Garber: Info for tree huggers and the rest of us
Ryan Summerlin March 17, 2013
Trees: the more you know, the more reasons there are to love them.
Shade, of course, is the obvious starting point. Trees keep our picnics, patios, parking lots and homes cool. That makes trees cool.
But beyond the obvious, we’re learning more and more about how valuable trees are both to the environment and to our health.
Just by doing what they do, standing still in the earth, trees take in carbon dioxide and produce oxygen. An average tree absorbs 26 pounds of carbon dioxide from the air each year.
By standing tall and creating shade, trees reduce the heat island effect of hot pavement in urban areas. In Davis, Calif., street trees dropped summer temperatures by 10 degrees.
And there’s more from the research community. The ancient Japanese practice of “forest bathing” has captured interest from the medical community. It seems that the exposure to compounds and fragrances emitted from trees brings actual health benefits. Japanese medical researchers are now studying how these compounds improve immunity and fight cancer cells.
If you’re more of a dollars-and-cents kind of person, think about trees’ economic value. They’re not only the most expensive investment among landscape plants, but they appreciate over time as they grow. Individual trees can be worth thousands of dollars as they mature. That alone is one good reason to take good care of them. ROI counts.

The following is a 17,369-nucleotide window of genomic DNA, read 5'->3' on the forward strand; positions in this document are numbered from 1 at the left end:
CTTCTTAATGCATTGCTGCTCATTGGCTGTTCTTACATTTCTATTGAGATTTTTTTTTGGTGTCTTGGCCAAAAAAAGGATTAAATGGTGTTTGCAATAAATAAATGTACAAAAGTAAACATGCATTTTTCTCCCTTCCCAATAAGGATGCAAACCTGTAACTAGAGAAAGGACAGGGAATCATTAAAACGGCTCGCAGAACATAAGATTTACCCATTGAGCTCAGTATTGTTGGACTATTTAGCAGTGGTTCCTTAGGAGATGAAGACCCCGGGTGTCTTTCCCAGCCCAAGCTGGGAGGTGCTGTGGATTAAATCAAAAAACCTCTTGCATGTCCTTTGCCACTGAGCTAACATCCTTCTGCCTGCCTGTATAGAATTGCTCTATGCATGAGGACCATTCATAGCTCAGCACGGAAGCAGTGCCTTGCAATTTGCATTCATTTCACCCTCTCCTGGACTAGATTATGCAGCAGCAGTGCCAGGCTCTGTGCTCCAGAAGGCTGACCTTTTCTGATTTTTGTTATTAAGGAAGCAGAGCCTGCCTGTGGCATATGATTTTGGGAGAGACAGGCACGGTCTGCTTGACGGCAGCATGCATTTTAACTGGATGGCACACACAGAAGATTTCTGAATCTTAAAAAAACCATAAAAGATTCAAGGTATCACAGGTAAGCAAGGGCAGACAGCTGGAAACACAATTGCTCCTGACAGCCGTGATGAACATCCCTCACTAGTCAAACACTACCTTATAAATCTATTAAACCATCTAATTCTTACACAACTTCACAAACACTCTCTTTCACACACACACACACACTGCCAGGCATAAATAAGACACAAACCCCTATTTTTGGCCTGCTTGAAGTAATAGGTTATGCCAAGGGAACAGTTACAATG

So how often do you hug your trees?
> Do you keep them properly pruned? That helps protect against wind and storm damage.
> Do you check out possible diseases or bug infestations when things look a little off? Evaluations and treatments that come with warranties can keep trees healthy and protect your property value.
Do you quench their thirst? Right now in the midst of drought, keeping trees properly watered is critical to their survival. Thirsty trees have more brittle limbs that will be more likely to break in storms – and drought-stressed trees are more susceptible to insects and disease. As with humans, hydration is the most critical component for tree health.
Courtesy Associated Landscape Contractors of Colorado and NeilsLunceford, a landscaping company based in Silverthorne that is a member. You may contact them at (970) 468-0340.